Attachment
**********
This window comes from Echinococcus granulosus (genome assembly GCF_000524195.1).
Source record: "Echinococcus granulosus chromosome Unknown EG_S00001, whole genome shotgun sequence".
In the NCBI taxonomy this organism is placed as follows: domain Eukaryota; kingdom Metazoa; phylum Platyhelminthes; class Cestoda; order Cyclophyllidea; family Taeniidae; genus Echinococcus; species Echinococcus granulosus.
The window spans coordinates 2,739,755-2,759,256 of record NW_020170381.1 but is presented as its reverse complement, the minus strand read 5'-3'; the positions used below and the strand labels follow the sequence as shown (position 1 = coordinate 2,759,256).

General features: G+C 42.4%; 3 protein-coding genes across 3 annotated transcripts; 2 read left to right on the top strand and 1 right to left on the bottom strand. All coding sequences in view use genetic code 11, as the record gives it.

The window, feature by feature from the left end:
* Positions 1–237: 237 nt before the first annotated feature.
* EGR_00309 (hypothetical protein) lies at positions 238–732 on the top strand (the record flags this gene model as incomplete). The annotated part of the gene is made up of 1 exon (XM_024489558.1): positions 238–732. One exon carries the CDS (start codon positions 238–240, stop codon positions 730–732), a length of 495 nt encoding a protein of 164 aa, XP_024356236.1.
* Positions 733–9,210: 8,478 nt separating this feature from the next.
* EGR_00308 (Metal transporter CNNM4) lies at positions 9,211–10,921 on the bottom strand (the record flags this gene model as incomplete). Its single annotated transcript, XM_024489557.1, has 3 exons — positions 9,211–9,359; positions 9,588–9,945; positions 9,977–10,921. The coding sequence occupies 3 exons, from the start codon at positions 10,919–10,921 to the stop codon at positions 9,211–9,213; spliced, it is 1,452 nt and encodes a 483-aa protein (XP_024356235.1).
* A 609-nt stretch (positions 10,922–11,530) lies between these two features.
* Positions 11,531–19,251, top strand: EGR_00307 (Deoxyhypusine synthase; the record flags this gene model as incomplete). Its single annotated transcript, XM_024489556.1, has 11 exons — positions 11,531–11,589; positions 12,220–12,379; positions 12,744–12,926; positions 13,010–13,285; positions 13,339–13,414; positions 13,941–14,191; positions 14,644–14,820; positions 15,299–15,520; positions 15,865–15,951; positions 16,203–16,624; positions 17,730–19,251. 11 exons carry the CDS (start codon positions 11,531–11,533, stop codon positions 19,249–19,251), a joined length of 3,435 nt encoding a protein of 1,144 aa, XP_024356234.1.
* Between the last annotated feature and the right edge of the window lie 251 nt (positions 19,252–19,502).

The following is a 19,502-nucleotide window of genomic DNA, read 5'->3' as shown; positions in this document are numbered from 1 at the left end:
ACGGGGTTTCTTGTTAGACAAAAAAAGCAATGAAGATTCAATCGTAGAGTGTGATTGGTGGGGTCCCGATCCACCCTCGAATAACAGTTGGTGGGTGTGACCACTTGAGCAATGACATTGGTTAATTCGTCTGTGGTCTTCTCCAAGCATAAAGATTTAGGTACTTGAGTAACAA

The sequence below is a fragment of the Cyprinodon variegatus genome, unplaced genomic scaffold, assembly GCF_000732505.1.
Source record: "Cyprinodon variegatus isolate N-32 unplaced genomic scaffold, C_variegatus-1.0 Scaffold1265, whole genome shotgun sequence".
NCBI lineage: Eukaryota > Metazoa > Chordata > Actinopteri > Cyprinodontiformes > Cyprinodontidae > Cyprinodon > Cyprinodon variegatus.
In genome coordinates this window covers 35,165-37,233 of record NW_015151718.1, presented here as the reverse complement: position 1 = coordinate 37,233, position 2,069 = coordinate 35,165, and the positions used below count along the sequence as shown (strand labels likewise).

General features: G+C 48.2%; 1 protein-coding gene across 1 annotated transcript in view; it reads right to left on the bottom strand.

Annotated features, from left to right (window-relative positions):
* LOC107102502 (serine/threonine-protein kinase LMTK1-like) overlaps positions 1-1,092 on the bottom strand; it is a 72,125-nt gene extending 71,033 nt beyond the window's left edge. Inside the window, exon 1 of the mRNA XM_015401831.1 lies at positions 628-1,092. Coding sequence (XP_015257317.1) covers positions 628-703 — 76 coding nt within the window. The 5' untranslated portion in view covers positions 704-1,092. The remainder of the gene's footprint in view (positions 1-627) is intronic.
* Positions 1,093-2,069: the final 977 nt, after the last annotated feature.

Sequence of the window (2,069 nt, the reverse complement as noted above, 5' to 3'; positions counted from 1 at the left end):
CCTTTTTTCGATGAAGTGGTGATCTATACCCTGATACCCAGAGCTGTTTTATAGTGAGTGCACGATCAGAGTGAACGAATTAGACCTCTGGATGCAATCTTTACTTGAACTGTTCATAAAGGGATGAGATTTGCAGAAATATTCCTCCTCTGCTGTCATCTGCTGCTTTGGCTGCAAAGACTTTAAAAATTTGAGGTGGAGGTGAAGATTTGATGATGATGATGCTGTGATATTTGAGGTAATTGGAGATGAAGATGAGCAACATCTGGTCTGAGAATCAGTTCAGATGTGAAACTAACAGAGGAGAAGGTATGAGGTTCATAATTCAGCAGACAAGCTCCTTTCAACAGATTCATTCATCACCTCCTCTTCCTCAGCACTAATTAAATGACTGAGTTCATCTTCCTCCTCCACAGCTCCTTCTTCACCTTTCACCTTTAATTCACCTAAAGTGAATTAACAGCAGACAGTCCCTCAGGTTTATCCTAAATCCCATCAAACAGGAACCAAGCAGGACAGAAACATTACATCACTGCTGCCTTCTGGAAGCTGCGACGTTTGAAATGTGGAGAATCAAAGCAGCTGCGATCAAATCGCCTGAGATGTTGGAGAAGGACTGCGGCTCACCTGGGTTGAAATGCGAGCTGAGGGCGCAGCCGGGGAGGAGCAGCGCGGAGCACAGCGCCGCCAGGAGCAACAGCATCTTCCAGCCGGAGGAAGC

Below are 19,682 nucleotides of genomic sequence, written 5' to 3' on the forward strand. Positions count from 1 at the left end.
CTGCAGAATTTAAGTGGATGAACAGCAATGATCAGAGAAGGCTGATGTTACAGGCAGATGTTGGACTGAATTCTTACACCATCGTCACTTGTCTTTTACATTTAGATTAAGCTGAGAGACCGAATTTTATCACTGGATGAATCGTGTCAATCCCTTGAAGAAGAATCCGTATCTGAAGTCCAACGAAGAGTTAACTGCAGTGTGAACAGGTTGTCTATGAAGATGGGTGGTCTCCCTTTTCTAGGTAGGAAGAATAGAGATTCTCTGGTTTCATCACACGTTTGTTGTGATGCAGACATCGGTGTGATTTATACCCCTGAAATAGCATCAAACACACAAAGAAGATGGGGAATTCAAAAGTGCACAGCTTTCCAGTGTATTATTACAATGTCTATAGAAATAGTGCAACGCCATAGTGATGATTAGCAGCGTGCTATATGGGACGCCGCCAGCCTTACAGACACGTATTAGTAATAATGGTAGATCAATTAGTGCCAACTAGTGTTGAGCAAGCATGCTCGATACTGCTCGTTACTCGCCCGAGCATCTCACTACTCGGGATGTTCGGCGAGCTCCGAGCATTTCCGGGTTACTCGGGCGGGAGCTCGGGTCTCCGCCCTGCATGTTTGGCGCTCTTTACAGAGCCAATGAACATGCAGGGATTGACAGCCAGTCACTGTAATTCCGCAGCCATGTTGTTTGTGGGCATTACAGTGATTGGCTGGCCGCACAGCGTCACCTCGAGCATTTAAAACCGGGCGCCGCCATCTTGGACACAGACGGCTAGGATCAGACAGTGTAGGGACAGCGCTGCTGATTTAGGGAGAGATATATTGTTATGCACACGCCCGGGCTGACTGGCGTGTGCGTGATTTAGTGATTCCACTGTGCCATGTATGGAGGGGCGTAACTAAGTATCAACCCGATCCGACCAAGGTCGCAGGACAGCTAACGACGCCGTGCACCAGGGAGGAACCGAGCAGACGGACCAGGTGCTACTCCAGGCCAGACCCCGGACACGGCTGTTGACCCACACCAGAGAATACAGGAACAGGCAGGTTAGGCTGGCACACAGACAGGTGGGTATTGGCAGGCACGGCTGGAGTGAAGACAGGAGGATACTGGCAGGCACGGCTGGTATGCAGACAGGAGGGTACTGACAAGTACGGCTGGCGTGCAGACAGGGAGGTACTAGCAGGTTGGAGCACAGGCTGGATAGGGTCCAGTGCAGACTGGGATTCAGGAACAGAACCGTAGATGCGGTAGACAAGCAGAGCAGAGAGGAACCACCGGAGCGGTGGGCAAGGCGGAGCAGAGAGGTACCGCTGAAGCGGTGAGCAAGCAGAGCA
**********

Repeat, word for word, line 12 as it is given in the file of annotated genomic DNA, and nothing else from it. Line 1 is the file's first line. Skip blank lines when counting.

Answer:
* Positions 11,531–19,251, top strand: EGR_00307 (Deoxyhypusine synthase; the record flags this gene model as incomplete). Its single annotated transcript, XM_024489556.1, has 11 exons — positions 11,531–11,589; positions 12,220–12,379; positions 12,744–12,926; positions 13,010–13,285; positions 13,339–13,414; positions 13,941–14,191; positions 14,644–14,820; positions 15,299–15,520; positions 15,865–15,951; positions 16,203–16,624; positions 17,730–19,251. 11 exons carry the CDS (start codon positions 11,531–11,533, stop codon positions 19,249–19,251), a joined length of 3,435 nt encoding a protein of 1,144 aa, XP_024356234.1.